A major problem in the assessment of the diagnostic tests for chancroid in the pre-DNA amplification era was the lack of a good reference standard for comparison. Older studies used either culture or clinical diagnosis of chancroid as “gold standards,” both of which are now known to be inaccurate measures of the true incidence of chancroid in patients with genital ulcers. The accuracy of clinical diagnosis for H ducreyi infection appears to be related to both the prevalence of the chancroid in the population and to the experience of the attending physician in recognition of the disease. Single infections with H ducreyi, T pallidum, and HSV cannot be reliably distinguished by clinical presentation.13 Studies have shown that the accuracy of clinical diagnosis for chancroid appears to range from 33% to 80%.14, 15 The increasing prevalence of HIV in chancroid endemic regions of the world makes it likely that this diagnostic accuracy will fall in the knowledge that previous HIV infection can modify both the appearance and clinical course of chancroid.10, 11, 16, 17 Variations in the ability to clinically diagnose chancroid accurately will obviously influence the calculated sensitivity for any diagnostic test being evaluated against this particular reference standard. DNA amplification technology now appears to be the most sensitive diagnostic method for chancroid and should be used as the reference standard in future evaluations of novel diagnostic techniques.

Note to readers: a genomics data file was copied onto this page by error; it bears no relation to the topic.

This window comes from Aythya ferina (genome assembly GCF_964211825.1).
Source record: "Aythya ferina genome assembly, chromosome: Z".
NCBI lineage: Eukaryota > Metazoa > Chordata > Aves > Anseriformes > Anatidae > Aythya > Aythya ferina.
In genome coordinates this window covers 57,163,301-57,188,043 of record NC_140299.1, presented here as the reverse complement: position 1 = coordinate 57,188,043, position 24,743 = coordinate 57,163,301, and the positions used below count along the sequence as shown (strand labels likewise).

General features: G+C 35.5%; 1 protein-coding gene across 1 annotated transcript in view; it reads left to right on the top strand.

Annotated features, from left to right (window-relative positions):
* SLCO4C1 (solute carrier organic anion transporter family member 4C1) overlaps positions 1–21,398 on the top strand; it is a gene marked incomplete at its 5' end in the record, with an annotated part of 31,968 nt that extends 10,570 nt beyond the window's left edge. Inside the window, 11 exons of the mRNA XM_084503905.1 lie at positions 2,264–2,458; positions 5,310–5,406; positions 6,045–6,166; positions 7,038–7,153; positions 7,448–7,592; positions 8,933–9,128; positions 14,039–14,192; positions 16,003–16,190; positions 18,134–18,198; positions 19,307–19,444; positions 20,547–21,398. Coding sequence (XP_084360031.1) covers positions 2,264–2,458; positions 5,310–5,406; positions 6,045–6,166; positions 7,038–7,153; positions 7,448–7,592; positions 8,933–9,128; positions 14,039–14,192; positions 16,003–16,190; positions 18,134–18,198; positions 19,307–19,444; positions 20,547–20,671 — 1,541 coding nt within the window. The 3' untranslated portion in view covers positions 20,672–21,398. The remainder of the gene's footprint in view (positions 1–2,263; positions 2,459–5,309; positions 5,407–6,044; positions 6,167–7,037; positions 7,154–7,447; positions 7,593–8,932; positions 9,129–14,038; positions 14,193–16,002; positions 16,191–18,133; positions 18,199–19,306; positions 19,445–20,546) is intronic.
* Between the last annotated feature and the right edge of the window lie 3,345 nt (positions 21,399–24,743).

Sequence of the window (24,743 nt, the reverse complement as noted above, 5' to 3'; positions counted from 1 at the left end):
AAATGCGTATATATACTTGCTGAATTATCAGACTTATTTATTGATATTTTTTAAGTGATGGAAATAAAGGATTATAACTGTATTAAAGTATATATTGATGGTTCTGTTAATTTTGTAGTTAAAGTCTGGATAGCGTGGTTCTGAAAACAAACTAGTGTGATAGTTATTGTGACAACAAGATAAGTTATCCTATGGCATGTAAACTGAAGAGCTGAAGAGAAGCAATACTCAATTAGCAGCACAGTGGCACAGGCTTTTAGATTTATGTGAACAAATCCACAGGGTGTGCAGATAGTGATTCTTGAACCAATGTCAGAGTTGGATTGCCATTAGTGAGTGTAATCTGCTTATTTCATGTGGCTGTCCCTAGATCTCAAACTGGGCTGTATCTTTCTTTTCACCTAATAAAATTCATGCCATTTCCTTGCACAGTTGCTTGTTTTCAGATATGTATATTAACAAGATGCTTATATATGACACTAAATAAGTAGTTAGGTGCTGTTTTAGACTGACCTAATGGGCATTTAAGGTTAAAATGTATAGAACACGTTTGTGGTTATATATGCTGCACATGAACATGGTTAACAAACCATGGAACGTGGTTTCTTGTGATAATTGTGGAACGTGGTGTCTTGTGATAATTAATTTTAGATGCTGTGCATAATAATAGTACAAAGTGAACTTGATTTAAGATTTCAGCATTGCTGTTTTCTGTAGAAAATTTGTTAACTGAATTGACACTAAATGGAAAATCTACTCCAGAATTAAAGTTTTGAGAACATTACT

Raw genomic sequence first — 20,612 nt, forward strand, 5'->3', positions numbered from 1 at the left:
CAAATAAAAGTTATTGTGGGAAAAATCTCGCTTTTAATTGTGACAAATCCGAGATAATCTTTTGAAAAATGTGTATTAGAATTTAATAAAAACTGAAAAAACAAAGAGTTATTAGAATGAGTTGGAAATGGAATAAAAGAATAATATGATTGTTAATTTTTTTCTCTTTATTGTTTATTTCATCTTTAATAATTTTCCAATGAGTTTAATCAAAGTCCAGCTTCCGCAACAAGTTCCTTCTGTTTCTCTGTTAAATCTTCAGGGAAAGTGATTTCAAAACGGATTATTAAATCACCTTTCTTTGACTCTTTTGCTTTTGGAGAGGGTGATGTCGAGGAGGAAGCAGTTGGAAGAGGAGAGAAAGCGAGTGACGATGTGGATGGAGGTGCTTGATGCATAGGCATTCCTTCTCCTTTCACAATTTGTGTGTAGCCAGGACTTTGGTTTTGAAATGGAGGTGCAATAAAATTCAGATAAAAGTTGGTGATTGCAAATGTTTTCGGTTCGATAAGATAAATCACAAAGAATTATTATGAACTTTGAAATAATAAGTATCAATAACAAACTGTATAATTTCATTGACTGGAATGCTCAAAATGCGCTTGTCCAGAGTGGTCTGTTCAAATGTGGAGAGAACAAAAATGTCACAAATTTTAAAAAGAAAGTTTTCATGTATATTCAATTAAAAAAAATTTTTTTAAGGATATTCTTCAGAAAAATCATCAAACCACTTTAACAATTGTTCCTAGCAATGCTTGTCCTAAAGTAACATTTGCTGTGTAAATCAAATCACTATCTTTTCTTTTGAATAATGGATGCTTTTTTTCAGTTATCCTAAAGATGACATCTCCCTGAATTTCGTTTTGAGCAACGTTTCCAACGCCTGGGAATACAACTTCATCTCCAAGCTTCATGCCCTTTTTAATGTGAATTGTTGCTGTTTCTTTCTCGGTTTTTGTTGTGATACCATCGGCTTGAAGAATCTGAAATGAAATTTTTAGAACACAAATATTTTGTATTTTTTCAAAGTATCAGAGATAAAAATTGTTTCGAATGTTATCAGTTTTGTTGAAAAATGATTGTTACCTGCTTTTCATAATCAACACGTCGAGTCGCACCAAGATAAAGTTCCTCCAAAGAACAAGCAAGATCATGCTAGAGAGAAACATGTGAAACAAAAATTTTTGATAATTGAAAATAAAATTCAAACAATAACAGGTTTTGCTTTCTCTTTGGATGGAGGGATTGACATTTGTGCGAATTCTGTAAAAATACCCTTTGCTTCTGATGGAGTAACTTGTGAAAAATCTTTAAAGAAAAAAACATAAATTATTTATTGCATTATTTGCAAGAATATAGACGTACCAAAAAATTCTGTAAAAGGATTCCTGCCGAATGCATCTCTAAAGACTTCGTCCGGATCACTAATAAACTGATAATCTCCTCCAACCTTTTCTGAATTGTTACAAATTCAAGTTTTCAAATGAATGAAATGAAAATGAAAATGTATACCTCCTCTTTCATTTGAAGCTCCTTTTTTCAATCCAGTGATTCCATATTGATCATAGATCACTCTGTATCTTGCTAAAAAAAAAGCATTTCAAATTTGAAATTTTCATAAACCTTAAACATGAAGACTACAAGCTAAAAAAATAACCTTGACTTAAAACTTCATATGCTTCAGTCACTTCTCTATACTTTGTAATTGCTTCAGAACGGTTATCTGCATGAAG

Diagnostic techniques for chancroid
H ducreyi is a Gram negative bacillus which exhibits an unusual tendency to autoagglutinate when growing in liquid culture or to form a cohesive colonial structure on agar plates. Microscopically, various morphological forms have been described such as “schools of fish,” “railroad tracks,” and “fingerprints.” The organisms are visualised extracellularly more often than intracellularly and tend to occur in close proximity to polymorphonuclear leucocytes. Direct examination of clinical material by Gram's stain may be misleading because of the polymicrobial flora of most genital ulcers. Gram staining of clinical material does not compare favourably with either culture proved or clinically diagnosed chancroid cases in most studies (see table 1) and direct microscopy should not be used in the routine diagnosis of chancroid.18
IN VITRO CULTURE